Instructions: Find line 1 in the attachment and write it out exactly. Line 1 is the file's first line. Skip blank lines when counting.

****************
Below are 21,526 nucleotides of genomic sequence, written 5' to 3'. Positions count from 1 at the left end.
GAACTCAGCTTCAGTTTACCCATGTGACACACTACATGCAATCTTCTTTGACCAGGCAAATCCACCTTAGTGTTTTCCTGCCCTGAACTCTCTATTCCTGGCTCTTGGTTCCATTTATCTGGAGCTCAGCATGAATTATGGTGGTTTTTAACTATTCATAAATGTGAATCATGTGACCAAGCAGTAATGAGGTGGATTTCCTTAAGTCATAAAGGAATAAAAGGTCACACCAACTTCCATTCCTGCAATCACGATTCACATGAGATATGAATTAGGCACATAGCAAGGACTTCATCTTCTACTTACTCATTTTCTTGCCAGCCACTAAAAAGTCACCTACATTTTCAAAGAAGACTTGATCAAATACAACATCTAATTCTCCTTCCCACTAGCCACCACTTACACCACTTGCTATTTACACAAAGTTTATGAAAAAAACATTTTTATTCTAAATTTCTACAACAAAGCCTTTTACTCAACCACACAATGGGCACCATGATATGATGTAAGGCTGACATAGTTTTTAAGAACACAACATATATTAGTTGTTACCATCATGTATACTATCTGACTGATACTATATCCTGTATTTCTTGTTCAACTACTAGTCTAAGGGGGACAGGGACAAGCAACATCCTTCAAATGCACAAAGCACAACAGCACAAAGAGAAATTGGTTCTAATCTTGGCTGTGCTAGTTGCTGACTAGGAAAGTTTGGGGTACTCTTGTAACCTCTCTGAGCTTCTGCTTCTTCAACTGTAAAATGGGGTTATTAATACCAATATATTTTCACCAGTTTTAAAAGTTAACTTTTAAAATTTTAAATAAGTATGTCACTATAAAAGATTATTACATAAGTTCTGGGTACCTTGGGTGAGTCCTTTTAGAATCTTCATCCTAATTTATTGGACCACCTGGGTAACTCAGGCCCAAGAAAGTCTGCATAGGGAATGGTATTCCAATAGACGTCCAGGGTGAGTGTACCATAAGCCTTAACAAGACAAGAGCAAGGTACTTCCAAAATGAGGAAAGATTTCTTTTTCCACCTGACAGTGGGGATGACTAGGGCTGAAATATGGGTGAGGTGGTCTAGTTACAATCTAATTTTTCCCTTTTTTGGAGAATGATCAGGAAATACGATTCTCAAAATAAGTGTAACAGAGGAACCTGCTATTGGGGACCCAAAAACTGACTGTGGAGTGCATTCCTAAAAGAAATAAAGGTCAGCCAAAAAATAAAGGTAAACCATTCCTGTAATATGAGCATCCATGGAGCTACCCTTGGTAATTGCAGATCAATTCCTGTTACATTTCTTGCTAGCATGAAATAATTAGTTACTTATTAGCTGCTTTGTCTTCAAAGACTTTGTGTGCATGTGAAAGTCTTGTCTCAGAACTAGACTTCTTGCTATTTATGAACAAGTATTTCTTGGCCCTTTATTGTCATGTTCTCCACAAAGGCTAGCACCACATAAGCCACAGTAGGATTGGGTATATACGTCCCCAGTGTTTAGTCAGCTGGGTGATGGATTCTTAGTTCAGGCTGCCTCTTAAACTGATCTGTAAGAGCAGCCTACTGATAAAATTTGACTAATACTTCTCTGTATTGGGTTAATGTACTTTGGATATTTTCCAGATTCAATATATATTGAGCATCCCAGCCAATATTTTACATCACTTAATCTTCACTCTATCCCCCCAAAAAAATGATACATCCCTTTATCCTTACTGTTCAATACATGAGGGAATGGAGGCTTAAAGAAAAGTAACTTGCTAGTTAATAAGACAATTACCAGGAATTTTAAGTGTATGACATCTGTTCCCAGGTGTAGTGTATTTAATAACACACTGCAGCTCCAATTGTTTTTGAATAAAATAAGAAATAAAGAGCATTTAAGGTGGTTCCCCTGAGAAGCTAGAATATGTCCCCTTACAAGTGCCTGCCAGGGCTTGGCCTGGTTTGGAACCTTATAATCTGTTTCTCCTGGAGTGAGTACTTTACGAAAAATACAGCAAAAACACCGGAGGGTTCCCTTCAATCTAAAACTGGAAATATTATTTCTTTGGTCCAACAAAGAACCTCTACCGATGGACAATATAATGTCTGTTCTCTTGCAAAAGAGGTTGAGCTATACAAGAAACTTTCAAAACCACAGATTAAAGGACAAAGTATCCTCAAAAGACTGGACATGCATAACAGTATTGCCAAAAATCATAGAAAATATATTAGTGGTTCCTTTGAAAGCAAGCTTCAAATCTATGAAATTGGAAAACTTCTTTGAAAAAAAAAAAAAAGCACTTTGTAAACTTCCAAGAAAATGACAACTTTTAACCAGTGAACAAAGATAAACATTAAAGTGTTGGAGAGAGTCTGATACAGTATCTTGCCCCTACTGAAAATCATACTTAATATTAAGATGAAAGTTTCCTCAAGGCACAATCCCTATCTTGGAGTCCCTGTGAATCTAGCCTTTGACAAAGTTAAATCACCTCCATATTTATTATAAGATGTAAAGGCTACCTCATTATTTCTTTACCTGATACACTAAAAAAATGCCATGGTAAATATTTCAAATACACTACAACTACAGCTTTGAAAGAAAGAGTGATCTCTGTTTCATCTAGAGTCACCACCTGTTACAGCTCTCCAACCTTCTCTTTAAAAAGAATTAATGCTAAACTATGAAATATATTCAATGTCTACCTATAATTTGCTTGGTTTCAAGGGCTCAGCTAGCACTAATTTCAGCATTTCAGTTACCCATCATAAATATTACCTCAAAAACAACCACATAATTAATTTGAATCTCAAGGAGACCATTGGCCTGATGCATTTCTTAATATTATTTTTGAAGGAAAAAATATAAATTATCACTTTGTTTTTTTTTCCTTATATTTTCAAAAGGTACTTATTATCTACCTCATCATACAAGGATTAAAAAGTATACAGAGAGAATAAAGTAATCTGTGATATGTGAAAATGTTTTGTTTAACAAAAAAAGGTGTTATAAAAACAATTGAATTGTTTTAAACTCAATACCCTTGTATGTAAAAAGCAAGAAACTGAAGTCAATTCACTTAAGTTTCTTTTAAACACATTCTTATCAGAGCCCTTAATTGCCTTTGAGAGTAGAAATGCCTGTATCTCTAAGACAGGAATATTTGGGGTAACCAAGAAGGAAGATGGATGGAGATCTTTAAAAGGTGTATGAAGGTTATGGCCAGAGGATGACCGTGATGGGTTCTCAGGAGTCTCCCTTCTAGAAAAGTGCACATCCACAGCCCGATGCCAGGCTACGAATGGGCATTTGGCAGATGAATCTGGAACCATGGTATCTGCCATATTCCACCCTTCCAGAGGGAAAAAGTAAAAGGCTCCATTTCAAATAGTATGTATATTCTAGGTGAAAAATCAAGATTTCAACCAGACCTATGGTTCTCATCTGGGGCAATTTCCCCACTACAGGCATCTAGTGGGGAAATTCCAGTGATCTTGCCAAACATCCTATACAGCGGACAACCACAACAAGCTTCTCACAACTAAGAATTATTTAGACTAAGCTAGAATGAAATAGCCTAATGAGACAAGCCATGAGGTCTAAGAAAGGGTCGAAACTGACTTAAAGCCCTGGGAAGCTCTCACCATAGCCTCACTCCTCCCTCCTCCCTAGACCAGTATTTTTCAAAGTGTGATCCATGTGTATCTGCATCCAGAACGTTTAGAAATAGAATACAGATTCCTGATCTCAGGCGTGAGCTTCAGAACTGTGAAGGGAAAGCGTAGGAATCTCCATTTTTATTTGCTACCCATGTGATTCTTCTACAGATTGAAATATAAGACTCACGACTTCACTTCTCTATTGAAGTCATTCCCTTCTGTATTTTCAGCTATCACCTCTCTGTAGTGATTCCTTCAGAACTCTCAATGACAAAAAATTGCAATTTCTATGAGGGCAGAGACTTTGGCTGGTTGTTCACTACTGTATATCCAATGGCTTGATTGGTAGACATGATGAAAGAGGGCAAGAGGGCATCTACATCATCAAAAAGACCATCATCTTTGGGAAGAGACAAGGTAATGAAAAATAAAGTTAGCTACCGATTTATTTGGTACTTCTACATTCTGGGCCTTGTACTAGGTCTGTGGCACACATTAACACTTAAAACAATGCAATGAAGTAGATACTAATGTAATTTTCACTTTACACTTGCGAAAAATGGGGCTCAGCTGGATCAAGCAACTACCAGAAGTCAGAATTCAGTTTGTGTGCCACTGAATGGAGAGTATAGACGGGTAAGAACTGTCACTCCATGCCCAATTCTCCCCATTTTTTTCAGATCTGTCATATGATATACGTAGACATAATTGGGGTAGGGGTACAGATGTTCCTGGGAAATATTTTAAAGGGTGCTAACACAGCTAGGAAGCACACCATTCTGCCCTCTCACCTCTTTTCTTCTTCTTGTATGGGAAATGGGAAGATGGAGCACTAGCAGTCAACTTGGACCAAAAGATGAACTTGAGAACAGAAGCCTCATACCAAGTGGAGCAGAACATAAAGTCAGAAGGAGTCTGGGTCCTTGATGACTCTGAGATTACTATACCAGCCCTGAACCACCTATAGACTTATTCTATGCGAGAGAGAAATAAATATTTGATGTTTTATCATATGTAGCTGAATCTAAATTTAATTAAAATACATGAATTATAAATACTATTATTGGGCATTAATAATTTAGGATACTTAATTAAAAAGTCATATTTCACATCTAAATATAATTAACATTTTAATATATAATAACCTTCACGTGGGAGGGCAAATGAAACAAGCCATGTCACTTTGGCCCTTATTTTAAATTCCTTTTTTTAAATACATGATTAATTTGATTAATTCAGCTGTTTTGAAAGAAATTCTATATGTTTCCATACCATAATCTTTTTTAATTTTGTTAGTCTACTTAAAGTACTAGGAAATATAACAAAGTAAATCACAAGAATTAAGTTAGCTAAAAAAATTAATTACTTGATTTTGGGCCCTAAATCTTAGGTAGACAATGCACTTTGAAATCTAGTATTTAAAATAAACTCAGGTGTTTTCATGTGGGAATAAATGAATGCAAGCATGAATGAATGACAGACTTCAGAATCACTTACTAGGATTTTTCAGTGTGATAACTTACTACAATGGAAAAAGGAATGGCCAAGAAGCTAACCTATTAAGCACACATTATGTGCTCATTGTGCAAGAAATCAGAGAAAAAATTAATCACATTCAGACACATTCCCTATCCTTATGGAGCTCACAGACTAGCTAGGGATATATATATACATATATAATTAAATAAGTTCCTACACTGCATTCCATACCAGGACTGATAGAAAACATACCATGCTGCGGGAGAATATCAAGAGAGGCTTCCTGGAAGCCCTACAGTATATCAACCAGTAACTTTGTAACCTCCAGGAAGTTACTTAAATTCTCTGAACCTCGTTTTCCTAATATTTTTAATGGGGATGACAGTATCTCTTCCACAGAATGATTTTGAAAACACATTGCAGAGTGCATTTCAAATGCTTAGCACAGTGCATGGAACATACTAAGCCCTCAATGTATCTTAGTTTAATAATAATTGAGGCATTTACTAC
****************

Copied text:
Below are 21,526 nucleotides of genomic sequence, written 5' to 3'. Positions count from 1 at the left end.